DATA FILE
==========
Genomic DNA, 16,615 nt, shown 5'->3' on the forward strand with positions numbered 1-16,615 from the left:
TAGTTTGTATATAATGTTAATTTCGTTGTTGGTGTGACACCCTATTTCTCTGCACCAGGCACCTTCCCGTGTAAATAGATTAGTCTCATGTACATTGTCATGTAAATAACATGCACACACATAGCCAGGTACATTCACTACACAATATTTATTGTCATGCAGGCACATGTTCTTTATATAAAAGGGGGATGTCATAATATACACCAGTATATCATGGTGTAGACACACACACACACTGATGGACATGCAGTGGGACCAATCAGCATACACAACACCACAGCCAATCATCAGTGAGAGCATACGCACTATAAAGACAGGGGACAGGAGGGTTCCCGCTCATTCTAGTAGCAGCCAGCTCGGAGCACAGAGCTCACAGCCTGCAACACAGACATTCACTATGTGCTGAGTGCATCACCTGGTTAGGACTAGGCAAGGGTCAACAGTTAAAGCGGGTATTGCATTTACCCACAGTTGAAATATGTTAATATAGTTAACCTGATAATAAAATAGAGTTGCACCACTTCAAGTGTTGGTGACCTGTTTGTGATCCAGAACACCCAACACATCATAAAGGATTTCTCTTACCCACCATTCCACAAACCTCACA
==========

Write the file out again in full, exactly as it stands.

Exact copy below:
Genomic DNA, 16,615 nt, shown 5'->3' on the forward strand with positions numbered 1-16,615 from the left:
TAGTTTGTATATAATGTTAATTTCGTTGTTGGTGTGACACCCTATTTCTCTGCACCAGGCACCTTCCCGTGTAAATAGATTAGTCTCATGTACATTGTCATGTAAATAACATGCACACACATAGCCAGGTACATTCACTACACAATATTTATTGTCATGCAGGCACATGTTCTTTATATAAAAGGGGGATGTCATAATATACACCAGTATATCATGGTGTAGACACACACACACACTGATGGACATGCAGTGGGACCAATCAGCATACACAACACCACAGCCAATCATCAGTGAGAGCATACGCACTATAAAGACAGGGGACAGGAGGGTTCCCGCTCATTCTAGTAGCAGCCAGCTCGGAGCACAGAGCTCACAGCCTGCAACACAGACATTCACTATGTGCTGAGTGCATCACCTGGTTAGGACTAGGCAAGGGTCAACAGTTAAAGCGGGTATTGCATTTACCCACAGTTGAAATATGTTAATATAGTTAACCTGATAATAAAATAGAGTTGCACCACTTCAAGTGTTGGTGACCTGTTTGTGATCCAGAACACCCAACACATCATAAAGGATTTCTCTTACCCACCATTCCACAAACCTCACA